5. Oh Father
With a similar “cautiously up-tempo” vibe to that of “The Fire”, it’s easy to imagine Kina alone under a spotlight in an otherwise dark room, strumming her guitar like it’s her only lifeline to the heavens. (There’s slight support from the backing band here, but they’re smart to leave the atmosphere stripped down so that the raw, confessional tone of the song isn’t comrpomised.) Once again I’m getting that “Could be religious, could be literal” sort of vibe as she seeks counsel and guidance for various troubles that she can see along the road ahead. “All along, I have been trying to hear you in me”, she croons in the chorus. “All along, you will be the one that I’ll become.” Her unwavering faith in her father’s provision comes clear as the bridge melts into the final chorus, with both of Kina’s vocal parts intertwining quite nicely: “I never wanted anything apart from what you’ve given me.”
6. Little Worrier
Whether the past song was a prayer or just a heartfelt talk in her father’s den after dinner, she’s smartly positioned this one as a reply, an attempt to assuage her own fears by putting her father’s advice into the format of a sweetly finger-picked ballad. It’s one of those performances where the acoustic guitar is crisp and clear, you can hear the strings squeaking as her fingers glide across them, and you can imagine you’re right there in a room with her playing and no other distractions, aside from the fact that there are ghostly copies of her voice echoing her lead vocal at times. She’s asking the classic question that’s been posed by sources ranging from the Bible and just about any piece of self-help literature you can get your hands on, asking whether worrying about the future will actually change it, or add any value to the remaining days you’ve got left to live. The song is a reminder to just live in the moment and let tomorrow’s problems get dealt with tomorrow, and it’s almost flawlessly written except for one distracting lyric: “Please don’t let your tears run dry.” It comes right at the end of the chorus, meaning it’s the final thought that she lands on, and I know that she means to not cry so much that you physically run out of tears to cry, but it comes across as if she were saying to keep those tears flowing. It’s one of a few places on this record where a slight change in phrasing could make a world of difference between a song with good intentions and a truly great song.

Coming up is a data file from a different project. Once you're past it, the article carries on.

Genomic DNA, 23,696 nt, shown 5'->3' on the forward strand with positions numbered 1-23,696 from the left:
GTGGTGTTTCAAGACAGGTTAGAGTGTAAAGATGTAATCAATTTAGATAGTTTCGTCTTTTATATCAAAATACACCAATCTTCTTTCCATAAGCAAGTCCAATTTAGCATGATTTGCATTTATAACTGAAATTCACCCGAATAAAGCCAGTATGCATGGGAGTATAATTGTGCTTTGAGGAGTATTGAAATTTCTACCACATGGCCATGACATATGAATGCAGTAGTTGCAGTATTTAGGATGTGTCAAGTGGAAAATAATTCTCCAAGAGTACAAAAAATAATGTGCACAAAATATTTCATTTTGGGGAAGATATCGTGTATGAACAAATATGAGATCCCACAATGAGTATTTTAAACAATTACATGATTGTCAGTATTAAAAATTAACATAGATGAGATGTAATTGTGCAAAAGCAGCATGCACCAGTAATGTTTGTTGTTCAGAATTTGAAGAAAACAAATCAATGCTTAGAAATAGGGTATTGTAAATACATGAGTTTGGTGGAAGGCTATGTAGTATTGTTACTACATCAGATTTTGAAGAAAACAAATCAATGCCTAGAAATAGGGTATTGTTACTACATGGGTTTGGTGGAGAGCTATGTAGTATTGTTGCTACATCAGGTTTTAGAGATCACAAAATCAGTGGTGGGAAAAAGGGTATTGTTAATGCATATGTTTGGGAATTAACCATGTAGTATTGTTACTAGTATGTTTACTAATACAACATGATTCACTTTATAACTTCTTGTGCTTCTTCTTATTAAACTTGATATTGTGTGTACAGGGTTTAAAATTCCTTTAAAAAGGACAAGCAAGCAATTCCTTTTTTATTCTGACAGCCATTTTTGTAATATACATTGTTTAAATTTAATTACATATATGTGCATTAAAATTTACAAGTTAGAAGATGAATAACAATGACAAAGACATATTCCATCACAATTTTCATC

7. Throw It Away